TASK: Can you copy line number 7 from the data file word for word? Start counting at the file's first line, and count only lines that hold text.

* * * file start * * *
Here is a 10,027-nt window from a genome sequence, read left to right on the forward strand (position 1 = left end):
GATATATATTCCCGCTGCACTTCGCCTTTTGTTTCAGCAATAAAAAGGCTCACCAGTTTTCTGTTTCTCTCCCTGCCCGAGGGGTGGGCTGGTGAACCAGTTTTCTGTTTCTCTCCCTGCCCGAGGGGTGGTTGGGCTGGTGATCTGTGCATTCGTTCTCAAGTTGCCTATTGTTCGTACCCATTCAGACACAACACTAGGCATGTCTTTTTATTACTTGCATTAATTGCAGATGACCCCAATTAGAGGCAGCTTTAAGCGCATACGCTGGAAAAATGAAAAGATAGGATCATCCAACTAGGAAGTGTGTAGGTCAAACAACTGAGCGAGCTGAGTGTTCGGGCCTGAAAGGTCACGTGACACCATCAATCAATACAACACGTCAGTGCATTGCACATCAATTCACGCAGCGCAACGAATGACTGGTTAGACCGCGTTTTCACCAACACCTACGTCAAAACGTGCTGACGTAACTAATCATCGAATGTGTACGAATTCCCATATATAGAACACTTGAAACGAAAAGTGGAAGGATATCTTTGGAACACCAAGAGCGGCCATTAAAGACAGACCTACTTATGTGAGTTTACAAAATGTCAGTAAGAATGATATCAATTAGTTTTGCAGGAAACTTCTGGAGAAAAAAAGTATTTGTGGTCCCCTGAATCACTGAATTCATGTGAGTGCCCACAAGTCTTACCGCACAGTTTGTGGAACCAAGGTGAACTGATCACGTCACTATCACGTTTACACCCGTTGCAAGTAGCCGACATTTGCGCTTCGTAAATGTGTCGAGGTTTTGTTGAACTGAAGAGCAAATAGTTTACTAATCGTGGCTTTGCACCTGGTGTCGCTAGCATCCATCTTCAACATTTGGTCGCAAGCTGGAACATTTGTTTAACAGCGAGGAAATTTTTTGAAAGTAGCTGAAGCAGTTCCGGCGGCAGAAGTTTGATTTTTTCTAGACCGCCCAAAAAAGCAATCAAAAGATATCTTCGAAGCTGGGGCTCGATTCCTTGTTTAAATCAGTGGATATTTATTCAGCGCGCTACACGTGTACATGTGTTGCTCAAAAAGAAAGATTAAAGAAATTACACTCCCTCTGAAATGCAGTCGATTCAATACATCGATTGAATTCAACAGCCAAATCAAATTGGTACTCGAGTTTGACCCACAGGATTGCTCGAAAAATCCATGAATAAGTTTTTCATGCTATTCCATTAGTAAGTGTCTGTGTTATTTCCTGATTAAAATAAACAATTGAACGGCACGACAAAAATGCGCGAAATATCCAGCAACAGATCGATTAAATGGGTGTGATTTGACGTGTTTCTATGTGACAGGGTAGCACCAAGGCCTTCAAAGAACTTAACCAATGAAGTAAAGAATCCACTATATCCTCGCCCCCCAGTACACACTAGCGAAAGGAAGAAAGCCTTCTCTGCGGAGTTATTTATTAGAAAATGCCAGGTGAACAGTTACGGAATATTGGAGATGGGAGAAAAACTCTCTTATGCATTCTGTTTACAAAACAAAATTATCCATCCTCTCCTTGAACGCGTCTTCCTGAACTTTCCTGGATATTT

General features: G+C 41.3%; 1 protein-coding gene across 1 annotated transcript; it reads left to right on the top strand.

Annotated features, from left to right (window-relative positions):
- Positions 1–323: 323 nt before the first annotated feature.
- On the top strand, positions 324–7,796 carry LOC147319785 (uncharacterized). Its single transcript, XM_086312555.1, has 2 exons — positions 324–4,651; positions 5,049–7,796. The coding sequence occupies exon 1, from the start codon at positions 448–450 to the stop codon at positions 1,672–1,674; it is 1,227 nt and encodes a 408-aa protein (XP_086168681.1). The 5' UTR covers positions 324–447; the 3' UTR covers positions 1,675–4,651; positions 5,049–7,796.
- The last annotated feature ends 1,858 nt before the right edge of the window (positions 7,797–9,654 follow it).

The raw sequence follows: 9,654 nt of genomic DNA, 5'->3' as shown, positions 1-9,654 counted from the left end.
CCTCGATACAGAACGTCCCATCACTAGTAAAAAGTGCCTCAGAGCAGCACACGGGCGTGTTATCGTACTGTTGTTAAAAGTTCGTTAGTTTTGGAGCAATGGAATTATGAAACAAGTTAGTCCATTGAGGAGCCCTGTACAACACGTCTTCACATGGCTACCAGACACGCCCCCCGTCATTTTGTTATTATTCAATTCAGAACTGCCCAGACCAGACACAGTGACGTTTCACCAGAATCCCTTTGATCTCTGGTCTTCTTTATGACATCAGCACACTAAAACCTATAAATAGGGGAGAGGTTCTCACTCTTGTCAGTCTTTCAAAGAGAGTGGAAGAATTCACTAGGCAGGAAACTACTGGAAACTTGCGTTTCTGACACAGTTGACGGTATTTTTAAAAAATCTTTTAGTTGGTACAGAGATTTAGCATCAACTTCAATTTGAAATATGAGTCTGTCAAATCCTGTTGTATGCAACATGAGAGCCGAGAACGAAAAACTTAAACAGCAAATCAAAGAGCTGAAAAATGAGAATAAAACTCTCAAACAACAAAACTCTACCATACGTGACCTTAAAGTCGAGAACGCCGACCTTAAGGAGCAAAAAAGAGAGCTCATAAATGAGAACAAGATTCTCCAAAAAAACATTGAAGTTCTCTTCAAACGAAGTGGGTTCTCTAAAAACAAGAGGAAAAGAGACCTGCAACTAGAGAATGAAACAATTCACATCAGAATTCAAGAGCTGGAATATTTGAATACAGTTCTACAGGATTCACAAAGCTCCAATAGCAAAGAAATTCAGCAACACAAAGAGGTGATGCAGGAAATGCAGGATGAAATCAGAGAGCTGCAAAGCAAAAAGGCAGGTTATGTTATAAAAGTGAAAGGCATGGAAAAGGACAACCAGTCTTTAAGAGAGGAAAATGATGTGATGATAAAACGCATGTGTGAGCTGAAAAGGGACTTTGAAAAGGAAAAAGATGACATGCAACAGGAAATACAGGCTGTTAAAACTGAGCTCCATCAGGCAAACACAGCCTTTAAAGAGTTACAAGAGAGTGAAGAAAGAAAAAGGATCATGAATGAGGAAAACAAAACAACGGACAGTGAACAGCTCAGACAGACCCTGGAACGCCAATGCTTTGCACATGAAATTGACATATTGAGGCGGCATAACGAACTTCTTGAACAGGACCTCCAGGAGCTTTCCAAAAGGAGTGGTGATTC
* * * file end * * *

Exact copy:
- The last annotated feature ends 1,858 nt before the right edge of the window (positions 7,797–9,654 follow it).